A fire salamander on Alberta Avenue (updated)

Nothing is wrong here. The boy lying in the middle of Alberta Avenue is making a snow angel on the asphalt. Why wouldn't he? There is snow. He is a child. His parents are busy with the other little ones. There is no danger. He got back up the second time his father called.

The avenue is closed for the Deep Freeze: A Byzantine Winter Festival. The celebration is the work of wonderful people in the community who work all year to program two days of winter spectacle for the rest of us.

Including the young boy whose view of the Alberta Avenue sky must have been marvelous.

The sight brought to mind the start of a paragraph from a book I have on the go. It's called The Hidden Life of Trees: What They Feel, How They Communicate. It's written by Peter Wohlleben. The passage I am remembering deals with dead trees.

Book taking root
Here is the start of the paragraph that I wouldn't do a good enough job trying to paraphrase.
The importance of trees for streams continues even after death. When a dead beech falls across a streambed, it lies there for decades. It acts like a small dam and creates tiny pockets of calm water where species that can't tolerate strong currents can hang out.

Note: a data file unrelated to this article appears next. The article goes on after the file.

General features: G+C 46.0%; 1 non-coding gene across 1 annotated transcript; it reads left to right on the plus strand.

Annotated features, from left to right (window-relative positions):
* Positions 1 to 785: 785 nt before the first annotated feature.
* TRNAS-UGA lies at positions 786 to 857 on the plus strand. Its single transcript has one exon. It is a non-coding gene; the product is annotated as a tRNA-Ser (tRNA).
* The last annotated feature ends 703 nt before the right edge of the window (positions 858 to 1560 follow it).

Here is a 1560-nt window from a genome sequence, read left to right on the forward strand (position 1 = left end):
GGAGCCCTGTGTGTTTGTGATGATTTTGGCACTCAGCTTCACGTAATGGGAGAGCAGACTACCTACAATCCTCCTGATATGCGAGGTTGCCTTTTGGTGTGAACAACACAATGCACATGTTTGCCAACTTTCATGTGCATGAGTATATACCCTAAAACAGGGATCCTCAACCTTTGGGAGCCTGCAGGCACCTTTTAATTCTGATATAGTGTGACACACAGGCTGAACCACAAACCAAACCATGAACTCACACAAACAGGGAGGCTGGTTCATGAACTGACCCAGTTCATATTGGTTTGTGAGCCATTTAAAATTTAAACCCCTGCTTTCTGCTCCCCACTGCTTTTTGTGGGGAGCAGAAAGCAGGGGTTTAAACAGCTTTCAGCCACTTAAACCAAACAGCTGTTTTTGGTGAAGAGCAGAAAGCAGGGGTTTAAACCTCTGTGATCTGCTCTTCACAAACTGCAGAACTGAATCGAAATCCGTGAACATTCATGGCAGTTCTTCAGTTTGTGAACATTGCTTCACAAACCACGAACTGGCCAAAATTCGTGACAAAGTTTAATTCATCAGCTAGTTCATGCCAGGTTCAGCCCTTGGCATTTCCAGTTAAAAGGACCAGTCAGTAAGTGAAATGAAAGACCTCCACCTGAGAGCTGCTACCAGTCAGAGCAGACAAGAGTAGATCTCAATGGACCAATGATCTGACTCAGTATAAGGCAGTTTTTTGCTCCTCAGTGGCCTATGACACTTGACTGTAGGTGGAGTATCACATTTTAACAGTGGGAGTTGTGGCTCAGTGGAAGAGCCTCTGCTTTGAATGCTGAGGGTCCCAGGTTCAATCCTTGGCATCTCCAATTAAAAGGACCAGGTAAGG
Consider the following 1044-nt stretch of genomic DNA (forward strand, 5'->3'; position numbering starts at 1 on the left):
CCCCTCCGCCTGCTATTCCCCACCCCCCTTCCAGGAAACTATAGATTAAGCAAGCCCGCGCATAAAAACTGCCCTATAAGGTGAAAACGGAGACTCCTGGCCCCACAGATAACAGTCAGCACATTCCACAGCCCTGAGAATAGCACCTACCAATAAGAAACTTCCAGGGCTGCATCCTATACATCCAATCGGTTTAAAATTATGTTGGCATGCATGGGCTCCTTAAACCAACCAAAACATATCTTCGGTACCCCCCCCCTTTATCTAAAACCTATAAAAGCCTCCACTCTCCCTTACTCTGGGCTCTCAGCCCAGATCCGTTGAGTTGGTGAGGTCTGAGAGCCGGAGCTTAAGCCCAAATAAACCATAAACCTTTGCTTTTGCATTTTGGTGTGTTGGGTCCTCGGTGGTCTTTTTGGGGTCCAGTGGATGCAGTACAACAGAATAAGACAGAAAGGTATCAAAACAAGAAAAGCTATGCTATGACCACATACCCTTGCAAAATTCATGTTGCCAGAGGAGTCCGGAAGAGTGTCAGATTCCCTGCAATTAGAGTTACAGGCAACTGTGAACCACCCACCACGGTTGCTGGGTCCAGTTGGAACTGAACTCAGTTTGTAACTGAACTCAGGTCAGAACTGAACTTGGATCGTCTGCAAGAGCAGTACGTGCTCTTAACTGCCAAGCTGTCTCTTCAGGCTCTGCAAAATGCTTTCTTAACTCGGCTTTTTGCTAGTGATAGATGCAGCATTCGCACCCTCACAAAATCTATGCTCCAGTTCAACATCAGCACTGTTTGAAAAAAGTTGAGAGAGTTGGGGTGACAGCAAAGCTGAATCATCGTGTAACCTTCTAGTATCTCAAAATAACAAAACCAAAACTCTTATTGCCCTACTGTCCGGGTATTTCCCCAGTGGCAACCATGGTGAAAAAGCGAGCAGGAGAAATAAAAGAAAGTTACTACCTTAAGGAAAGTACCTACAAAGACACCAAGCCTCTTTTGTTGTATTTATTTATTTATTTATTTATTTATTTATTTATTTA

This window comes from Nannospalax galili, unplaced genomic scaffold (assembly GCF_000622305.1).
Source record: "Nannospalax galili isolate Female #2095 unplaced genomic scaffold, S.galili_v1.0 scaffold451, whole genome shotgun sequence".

The author goes on to describe how the calm and clear water behind the dam of a fallen beech provides the conditions needed for the nondescript fire salamander to thrive. Stream of water, stream of traffic. Fallen beech, road-closed signs. Fire salamander, little boy. Tiny pockets of calm water for hanging out in, a section of asphalt safe for making snow angels. The equivalences are striking.

Roads aren't really closed for festivals. It's more like they're temporarily dammed so that other life can hang out for awhile.

Traffic calming


This temporary damming happens in other ways, making other places, in time. A portion of 102 Ave is closed to allow LRT construction in downtown Edmonton—a road hockey game breaks out.

Who hasn't hit a crosswalk button every now and again to make the temporary space for a carefree, eight-block pedal?

And then there's the mother of all berms, the one in the North Saskatchewan River that created Accidental Beach.


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